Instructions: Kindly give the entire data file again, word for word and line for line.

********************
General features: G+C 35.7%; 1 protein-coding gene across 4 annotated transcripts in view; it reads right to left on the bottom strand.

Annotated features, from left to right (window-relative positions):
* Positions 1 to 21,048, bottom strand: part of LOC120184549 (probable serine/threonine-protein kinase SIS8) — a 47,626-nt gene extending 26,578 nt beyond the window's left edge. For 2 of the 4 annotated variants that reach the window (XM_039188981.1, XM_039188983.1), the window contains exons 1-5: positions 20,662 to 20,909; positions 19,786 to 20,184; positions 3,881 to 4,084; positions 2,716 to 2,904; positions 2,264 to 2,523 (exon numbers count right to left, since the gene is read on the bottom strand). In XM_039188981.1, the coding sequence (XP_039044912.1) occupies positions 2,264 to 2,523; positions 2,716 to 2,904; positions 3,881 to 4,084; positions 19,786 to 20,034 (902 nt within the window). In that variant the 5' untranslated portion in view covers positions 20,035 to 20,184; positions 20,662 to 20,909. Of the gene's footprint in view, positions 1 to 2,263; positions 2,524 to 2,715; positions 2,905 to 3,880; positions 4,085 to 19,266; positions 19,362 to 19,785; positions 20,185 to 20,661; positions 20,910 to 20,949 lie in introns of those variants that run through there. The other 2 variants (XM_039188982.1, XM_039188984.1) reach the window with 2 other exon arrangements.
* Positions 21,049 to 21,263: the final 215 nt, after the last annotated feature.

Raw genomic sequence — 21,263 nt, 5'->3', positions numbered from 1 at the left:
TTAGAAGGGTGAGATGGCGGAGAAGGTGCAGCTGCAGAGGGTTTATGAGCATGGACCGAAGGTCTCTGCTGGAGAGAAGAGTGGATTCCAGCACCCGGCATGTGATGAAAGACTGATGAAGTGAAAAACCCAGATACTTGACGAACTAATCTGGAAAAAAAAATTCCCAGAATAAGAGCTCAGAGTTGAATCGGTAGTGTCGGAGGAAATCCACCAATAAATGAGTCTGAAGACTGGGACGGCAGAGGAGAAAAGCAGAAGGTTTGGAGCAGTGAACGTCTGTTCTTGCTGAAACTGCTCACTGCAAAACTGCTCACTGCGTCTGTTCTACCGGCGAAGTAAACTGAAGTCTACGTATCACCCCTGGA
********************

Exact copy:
General features: G+C 35.7%; 1 protein-coding gene across 4 annotated transcripts in view; it reads right to left on the bottom strand.

Annotated features, from left to right (window-relative positions):
* Positions 1 to 21,048, bottom strand: part of LOC120184549 (probable serine/threonine-protein kinase SIS8) — a 47,626-nt gene extending 26,578 nt beyond the window's left edge. For 2 of the 4 annotated variants that reach the window (XM_039188981.1, XM_039188983.1), the window contains exons 1-5: positions 20,662 to 20,909; positions 19,786 to 20,184; positions 3,881 to 4,084; positions 2,716 to 2,904; positions 2,264 to 2,523 (exon numbers count right to left, since the gene is read on the bottom strand). In XM_039188981.1, the coding sequence (XP_039044912.1) occupies positions 2,264 to 2,523; positions 2,716 to 2,904; positions 3,881 to 4,084; positions 19,786 to 20,034 (902 nt within the window). In that variant the 5' untranslated portion in view covers positions 20,035 to 20,184; positions 20,662 to 20,909. Of the gene's footprint in view, positions 1 to 2,263; positions 2,524 to 2,715; positions 2,905 to 3,880; positions 4,085 to 19,266; positions 19,362 to 19,785; positions 20,185 to 20,661; positions 20,910 to 20,949 lie in introns of those variants that run through there. The other 2 variants (XM_039188982.1, XM_039188984.1) reach the window with 2 other exon arrangements.
* Positions 21,049 to 21,263: the final 215 nt, after the last annotated feature.

Raw genomic sequence — 21,263 nt, 5'->3', positions numbered from 1 at the left:
TTAGAAGGGTGAGATGGCGGAGAAGGTGCAGCTGCAGAGGGTTTATGAGCATGGACCGAAGGTCTCTGCTGGAGAGAAGAGTGGATTCCAGCACCCGGCATGTGATGAAAGACTGATGAAGTGAAAAACCCAGATACTTGACGAACTAATCTGGAAAAAAAAATTCCCAGAATAAGAGCTCAGAGTTGAATCGGTAGTGTCGGAGGAAATCCACCAATAAATGAGTCTGAAGACTGGGACGGCAGAGGAGAAAAGCAGAAGGTTTGGAGCAGTGAACGTCTGTTCTTGCTGAAACTGCTCACTGCAAAACTGCTCACTGCGTCTGTTCTACCGGCGAAGTAAACTGAAGTCTACGTATCACCCCTGGA